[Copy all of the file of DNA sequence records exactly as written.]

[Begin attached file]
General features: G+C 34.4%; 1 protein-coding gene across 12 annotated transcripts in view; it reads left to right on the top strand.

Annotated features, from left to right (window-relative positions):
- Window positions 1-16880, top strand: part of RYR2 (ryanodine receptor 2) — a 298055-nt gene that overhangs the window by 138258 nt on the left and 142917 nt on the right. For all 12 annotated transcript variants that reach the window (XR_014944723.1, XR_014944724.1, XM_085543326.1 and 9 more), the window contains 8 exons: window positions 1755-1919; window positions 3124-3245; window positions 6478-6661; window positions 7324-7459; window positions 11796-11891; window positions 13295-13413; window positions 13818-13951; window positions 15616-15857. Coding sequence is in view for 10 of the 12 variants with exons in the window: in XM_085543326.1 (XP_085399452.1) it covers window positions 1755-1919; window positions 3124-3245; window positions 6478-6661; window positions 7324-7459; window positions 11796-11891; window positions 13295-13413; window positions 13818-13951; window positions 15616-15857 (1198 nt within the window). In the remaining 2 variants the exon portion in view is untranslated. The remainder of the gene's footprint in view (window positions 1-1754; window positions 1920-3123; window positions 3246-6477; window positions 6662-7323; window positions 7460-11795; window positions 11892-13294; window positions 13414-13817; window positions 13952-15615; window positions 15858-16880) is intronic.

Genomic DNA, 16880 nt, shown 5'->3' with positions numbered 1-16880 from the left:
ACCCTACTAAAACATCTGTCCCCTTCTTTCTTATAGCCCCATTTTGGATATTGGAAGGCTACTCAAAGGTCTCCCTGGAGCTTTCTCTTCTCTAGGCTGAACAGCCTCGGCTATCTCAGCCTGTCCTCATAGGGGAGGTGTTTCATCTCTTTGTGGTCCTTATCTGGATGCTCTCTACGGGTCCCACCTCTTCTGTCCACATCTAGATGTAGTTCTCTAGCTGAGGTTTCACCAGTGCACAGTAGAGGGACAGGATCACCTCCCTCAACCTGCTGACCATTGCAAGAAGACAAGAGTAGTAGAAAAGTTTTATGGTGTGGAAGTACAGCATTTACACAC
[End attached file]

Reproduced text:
General features: G+C 34.4%; 1 protein-coding gene across 12 annotated transcripts in view; it reads left to right on the top strand.

Annotated features, from left to right (window-relative positions):
- Window positions 1-16880, top strand: part of RYR2 (ryanodine receptor 2) — a 298055-nt gene that overhangs the window by 138258 nt on the left and 142917 nt on the right. For all 12 annotated transcript variants that reach the window (XR_014944723.1, XR_014944724.1, XM_085543326.1 and 9 more), the window contains 8 exons: window positions 1755-1919; window positions 3124-3245; window positions 6478-6661; window positions 7324-7459; window positions 11796-11891; window positions 13295-13413; window positions 13818-13951; window positions 15616-15857. Coding sequence is in view for 10 of the 12 variants with exons in the window: in XM_085543326.1 (XP_085399452.1) it covers window positions 1755-1919; window positions 3124-3245; window positions 6478-6661; window positions 7324-7459; window positions 11796-11891; window positions 13295-13413; window positions 13818-13951; window positions 15616-15857 (1198 nt within the window). In the remaining 2 variants the exon portion in view is untranslated. The remainder of the gene's footprint in view (window positions 1-1754; window positions 1920-3123; window positions 3246-6477; window positions 6662-7323; window positions 7460-11795; window positions 11892-13294; window positions 13414-13817; window positions 13952-15615; window positions 15858-16880) is intronic.

Genomic DNA, 16880 nt, shown 5'->3' with positions numbered 1-16880 from the left:
ACCCTACTAAAACATCTGTCCCCTTCTTTCTTATAGCCCCATTTTGGATATTGGAAGGCTACTCAAAGGTCTCCCTGGAGCTTTCTCTTCTCTAGGCTGAACAGCCTCGGCTATCTCAGCCTGTCCTCATAGGGGAGGTGTTTCATCTCTTTGTGGTCCTTATCTGGATGCTCTCTACGGGTCCCACCTCTTCTGTCCACATCTAGATGTAGTTCTCTAGCTGAGGTTTCACCAGTGCACAGTAGAGGGACAGGATCACCTCCCTCAACCTGCTGACCATTGCAAGAAGACAAGAGTAGTAGAAAAGTTTTATGGTGTGGAAGTACAGCATTTACACAC